Too Young: In Memory Commander Marsha Hanly, Nurse Corps US Navy

LCDR Marsha Hanly caring for a patient in the ICU of the USNS Comfort 

“Nursing is an art:  and if it is to be made an art, it requires an exclusive devotion as hard a preparation, as any painter’s or sculptor’s work; for what is the having to do with dead canvas or dead marble, compared with having to do with the living body, the temple of God’s spirit?  It is one of the Fine Arts:  I had almost said, the finest of Fine Arts.”  Florence Nightingale

This afternoon I was stunned to learn that a very dear co-worker and friend from Naval Medical Center Portsmouth had unexpectedly passed away. Marsha Hanly was a ICU Nurse who arrived at Portsmouth about the same time I did in 2008. She had just completed a Master of Science in Nursing at Duke with a specialization in Adult Critical Care nursing.  Marsha exemplified all that is good in nursing and was as devoted to her calling as Florence Nightingale described.

I remember what seem like countless times where I stood beside Marsha as she cared for critically ill or dying patients, comforted their families and helped the other nurses and physicians in the ICU. I also cannot count the number of times that she stood by me as I prayed for patients as they lay in critical condition. She was an outstanding nurse and Naval Officer as well as one of the most kind and compassionate people that I have ever met. She was devoted to her husband and children and to the welfare of those committed to her care. She was funny and joyful person who was real. She was a committed Christian, wife, mother and fantastic nurse. She could laugh and she could cry, she really loved and cared for those that she served.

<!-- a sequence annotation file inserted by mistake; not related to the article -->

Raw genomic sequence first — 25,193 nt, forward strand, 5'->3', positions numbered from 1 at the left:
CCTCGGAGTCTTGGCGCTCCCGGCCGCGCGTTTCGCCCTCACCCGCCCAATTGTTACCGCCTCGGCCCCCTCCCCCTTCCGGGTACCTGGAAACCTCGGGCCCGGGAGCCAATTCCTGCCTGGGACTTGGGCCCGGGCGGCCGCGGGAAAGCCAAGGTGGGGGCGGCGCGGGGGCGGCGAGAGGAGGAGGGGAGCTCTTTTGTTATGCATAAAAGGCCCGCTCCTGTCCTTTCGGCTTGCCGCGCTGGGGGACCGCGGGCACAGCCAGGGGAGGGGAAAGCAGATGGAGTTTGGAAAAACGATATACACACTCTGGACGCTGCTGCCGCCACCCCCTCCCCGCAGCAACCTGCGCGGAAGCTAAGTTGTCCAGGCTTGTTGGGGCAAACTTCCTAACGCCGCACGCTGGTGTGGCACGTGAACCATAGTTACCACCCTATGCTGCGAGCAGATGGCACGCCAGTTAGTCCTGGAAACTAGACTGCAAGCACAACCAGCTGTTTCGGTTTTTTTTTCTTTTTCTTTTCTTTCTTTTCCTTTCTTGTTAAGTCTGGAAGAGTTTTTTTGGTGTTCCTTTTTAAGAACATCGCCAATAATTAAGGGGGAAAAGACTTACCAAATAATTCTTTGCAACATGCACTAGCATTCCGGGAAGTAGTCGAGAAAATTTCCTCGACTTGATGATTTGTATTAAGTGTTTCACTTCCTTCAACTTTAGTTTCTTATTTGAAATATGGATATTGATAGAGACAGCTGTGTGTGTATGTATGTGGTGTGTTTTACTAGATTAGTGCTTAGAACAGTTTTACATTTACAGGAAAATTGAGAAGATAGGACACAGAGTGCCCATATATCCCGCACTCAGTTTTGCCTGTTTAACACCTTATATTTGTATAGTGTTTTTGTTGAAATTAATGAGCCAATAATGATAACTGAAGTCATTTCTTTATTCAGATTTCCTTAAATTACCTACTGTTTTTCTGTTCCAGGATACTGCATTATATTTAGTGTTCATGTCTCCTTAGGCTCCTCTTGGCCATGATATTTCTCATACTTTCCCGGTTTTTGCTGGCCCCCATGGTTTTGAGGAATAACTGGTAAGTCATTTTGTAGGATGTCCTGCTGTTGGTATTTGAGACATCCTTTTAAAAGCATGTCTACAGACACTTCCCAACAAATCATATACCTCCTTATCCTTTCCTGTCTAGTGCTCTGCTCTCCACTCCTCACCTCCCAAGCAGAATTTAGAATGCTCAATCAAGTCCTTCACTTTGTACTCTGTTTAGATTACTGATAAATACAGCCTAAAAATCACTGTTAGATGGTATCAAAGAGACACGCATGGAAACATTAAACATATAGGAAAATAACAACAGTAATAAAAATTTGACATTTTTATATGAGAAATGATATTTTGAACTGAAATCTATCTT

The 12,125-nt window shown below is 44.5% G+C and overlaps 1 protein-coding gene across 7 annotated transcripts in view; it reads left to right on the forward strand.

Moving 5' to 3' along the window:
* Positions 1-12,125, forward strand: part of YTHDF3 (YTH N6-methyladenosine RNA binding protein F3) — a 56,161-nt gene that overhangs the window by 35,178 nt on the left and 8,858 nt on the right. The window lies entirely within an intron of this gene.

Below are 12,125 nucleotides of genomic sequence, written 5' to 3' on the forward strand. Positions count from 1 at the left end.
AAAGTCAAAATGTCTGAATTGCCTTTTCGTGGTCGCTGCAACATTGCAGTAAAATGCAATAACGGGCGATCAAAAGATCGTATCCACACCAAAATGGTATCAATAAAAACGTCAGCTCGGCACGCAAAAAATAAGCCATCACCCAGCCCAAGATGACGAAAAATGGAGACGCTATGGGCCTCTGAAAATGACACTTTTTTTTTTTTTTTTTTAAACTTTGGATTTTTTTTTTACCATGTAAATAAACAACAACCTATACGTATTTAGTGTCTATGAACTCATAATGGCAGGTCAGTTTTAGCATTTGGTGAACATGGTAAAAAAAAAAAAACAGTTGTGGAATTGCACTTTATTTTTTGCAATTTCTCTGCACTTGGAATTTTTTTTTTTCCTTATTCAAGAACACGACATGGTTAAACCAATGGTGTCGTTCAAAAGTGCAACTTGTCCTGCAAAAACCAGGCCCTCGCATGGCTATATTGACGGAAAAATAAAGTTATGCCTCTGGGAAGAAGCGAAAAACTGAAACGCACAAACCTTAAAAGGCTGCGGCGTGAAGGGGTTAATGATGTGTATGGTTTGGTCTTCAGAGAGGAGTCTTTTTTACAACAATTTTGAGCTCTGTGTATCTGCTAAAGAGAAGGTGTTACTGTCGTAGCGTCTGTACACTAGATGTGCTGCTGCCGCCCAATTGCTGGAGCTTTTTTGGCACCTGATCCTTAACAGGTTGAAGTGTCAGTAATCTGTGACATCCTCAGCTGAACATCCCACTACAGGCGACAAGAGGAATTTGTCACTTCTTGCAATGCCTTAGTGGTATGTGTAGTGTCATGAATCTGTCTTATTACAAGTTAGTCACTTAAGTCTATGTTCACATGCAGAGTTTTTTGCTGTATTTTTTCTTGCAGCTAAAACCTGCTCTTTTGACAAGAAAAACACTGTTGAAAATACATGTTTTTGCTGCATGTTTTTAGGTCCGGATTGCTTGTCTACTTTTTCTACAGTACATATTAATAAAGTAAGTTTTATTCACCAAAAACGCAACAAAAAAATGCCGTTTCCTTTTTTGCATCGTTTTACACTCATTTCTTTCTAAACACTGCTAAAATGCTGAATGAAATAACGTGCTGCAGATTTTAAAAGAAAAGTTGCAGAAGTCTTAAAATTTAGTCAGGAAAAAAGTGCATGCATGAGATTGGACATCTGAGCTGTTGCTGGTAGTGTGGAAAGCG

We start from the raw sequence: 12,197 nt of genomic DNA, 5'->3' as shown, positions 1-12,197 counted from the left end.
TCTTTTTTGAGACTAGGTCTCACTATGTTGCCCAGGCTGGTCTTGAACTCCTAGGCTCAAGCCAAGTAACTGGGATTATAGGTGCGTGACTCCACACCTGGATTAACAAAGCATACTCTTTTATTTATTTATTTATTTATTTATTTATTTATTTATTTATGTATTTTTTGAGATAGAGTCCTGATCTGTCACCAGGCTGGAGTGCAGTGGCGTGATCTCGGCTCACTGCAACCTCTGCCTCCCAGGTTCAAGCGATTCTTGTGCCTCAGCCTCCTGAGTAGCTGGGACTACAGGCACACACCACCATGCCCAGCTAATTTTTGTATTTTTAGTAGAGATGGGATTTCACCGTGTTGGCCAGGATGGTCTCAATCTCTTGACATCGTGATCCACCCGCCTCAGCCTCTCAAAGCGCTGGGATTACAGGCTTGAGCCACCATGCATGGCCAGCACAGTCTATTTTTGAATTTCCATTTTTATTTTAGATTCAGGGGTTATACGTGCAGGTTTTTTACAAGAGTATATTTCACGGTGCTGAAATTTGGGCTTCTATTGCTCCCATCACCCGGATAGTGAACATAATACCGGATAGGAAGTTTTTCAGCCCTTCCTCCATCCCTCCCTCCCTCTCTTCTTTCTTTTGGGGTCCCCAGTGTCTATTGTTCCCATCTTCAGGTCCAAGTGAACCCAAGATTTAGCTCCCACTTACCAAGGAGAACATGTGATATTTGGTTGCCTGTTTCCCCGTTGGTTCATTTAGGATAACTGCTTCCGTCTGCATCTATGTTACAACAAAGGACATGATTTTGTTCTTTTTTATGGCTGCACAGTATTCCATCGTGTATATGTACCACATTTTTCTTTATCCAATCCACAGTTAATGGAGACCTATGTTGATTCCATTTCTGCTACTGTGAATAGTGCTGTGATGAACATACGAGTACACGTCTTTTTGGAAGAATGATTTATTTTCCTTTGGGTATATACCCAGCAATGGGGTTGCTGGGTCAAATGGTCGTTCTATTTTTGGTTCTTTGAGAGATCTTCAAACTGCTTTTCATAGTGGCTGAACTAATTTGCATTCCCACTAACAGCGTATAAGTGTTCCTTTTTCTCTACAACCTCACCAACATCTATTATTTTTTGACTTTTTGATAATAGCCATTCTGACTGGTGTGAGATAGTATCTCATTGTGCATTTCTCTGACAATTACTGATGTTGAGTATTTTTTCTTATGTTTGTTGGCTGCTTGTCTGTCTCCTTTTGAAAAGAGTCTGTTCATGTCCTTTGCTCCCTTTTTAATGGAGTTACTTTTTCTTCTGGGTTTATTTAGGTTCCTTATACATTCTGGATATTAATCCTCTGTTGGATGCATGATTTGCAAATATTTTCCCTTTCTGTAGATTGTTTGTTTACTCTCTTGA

Last year Marsha deployed on the Hospital Ship USNS Comfort as part of Operation Continuing Promise, a medical mission to the Caribbean Sea, South and Central America. While deployed she was selected for Commander in the Nurse Corps. She returned late in the Summer and in November was diagnosed with Cancer. She underwent successful surgery which left her cancer free but in need of Chemotherapy to ensure that she remained so. She returned to work in late April and began her Chemo this week. Her last post on her Caring Bridge blog ( )talked about how she described what she believed would be the course of her Chemotherapy, side effects and how long it would take. She was looking to the future and even to this weekend with her children. I don’t know the circumstances of her death but imagine that it was a sudden and catastrophic event related to the Chemo in some way.